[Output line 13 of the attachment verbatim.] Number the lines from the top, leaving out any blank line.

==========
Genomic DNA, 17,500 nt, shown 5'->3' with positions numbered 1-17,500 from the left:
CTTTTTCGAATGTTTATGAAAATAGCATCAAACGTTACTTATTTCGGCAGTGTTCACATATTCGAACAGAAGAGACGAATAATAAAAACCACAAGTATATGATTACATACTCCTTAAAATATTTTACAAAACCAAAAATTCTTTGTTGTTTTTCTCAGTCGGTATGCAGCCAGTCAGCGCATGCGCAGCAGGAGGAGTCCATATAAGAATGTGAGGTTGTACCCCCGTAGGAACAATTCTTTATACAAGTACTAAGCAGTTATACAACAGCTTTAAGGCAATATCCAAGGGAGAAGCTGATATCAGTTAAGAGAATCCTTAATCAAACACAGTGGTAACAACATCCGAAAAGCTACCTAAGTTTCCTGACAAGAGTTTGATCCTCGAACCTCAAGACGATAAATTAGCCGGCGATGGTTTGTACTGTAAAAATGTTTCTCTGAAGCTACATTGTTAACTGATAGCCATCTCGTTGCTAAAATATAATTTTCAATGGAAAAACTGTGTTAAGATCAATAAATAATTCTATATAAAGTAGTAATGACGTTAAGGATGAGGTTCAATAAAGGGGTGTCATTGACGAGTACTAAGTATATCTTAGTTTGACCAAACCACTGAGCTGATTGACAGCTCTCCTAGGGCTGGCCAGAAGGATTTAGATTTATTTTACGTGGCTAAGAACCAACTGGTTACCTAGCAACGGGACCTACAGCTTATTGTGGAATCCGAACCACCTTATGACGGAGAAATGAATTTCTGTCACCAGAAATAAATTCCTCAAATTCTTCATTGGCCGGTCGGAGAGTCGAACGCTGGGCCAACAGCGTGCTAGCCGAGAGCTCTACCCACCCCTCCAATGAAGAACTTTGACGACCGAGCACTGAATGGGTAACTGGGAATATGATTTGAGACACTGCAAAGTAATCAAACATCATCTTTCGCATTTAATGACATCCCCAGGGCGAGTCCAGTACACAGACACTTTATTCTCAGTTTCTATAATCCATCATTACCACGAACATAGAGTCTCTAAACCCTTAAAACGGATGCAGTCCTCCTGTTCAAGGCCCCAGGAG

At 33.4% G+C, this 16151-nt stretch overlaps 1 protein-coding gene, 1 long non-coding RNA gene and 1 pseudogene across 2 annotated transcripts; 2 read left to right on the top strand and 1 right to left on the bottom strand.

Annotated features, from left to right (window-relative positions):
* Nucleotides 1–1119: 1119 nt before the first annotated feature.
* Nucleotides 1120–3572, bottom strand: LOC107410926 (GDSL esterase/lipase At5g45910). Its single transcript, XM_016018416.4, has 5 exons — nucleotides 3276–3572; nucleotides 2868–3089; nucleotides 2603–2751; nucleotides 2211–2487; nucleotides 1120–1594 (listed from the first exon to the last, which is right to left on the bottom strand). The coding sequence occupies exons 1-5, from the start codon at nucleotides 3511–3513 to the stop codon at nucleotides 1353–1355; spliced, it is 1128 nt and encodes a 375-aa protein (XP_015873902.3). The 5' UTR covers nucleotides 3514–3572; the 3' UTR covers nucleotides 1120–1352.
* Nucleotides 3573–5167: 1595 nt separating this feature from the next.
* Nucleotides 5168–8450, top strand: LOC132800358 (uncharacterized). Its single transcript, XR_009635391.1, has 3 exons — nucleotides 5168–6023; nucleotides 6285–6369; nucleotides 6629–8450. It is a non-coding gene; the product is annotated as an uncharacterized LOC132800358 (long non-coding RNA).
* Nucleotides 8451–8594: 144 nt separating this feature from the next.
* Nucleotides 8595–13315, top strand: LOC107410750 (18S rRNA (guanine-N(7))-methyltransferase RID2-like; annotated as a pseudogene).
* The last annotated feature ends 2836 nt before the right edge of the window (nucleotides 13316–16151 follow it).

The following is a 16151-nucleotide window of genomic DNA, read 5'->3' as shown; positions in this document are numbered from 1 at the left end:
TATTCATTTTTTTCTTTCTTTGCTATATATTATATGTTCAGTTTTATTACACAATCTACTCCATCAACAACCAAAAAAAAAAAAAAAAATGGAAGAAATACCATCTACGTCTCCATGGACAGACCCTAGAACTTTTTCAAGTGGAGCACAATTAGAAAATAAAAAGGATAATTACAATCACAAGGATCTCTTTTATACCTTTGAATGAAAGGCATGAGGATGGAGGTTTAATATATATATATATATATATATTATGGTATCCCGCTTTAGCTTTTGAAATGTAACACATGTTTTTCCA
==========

TATTCATTTTTTTCTTTCTTTGCTATATATTATATGTTCAGTTTTATTACACAATCTACTCCATCAACAACCAAAAAAAAAAAAAAAAATGGAAGAAATACCATCTACGTCTCCATGGACAGACCCTAGAACTTTTTCAAGTGGAGCACAATTAGAAAATAAAAAGGATAATTACAATCACAAGGATCTCTTTTATACCTTTGAATGAAAGGCATGAGGATGGAGGTTTAATATATATATATATATATATATTATGGTATCCCGCTTTAGCTTTTGAAATGTAACACATGTTTTTCCA